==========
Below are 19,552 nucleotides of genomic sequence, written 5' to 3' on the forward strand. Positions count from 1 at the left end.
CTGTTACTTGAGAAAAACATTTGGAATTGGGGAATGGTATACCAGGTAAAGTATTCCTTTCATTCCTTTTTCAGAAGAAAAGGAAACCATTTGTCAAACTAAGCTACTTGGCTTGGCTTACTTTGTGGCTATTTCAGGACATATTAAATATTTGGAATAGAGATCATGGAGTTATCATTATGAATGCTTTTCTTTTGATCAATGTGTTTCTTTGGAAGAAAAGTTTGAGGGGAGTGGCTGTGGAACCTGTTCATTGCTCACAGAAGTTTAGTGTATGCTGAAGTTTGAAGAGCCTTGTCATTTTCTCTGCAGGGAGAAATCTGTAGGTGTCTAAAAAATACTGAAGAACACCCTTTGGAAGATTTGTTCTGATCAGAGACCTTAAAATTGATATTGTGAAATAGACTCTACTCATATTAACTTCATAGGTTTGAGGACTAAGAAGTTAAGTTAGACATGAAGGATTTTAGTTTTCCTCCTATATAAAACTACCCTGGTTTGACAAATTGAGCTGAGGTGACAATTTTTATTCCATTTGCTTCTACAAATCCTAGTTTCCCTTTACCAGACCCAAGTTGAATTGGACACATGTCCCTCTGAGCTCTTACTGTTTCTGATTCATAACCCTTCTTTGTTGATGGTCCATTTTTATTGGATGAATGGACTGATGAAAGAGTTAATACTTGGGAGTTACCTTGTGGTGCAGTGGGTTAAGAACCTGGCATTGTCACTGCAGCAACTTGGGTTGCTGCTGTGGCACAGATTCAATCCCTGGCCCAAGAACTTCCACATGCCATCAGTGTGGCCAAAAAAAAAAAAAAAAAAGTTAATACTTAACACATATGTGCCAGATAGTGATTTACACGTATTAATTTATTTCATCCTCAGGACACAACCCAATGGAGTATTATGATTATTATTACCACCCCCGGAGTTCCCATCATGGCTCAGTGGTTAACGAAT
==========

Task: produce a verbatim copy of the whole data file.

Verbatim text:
Below are 19,552 nucleotides of genomic sequence, written 5' to 3' on the forward strand. Positions count from 1 at the left end.
CTGTTACTTGAGAAAAACATTTGGAATTGGGGAATGGTATACCAGGTAAAGTATTCCTTTCATTCCTTTTTCAGAAGAAAAGGAAACCATTTGTCAAACTAAGCTACTTGGCTTGGCTTACTTTGTGGCTATTTCAGGACATATTAAATATTTGGAATAGAGATCATGGAGTTATCATTATGAATGCTTTTCTTTTGATCAATGTGTTTCTTTGGAAGAAAAGTTTGAGGGGAGTGGCTGTGGAACCTGTTCATTGCTCACAGAAGTTTAGTGTATGCTGAAGTTTGAAGAGCCTTGTCATTTTCTCTGCAGGGAGAAATCTGTAGGTGTCTAAAAAATACTGAAGAACACCCTTTGGAAGATTTGTTCTGATCAGAGACCTTAAAATTGATATTGTGAAATAGACTCTACTCATATTAACTTCATAGGTTTGAGGACTAAGAAGTTAAGTTAGACATGAAGGATTTTAGTTTTCCTCCTATATAAAACTACCCTGGTTTGACAAATTGAGCTGAGGTGACAATTTTTATTCCATTTGCTTCTACAAATCCTAGTTTCCCTTTACCAGACCCAAGTTGAATTGGACACATGTCCCTCTGAGCTCTTACTGTTTCTGATTCATAACCCTTCTTTGTTGATGGTCCATTTTTATTGGATGAATGGACTGATGAAAGAGTTAATACTTGGGAGTTACCTTGTGGTGCAGTGGGTTAAGAACCTGGCATTGTCACTGCAGCAACTTGGGTTGCTGCTGTGGCACAGATTCAATCCCTGGCCCAAGAACTTCCACATGCCATCAGTGTGGCCAAAAAAAAAAAAAAAAAAGTTAATACTTAACACATATGTGCCAGATAGTGATTTACACGTATTAATTTATTTCATCCTCAGGACACAACCCAATGGAGTATTATGATTATTATTACCACCCCCGGAGTTCCCATCATGGCTCAGTGGTTAACGAAT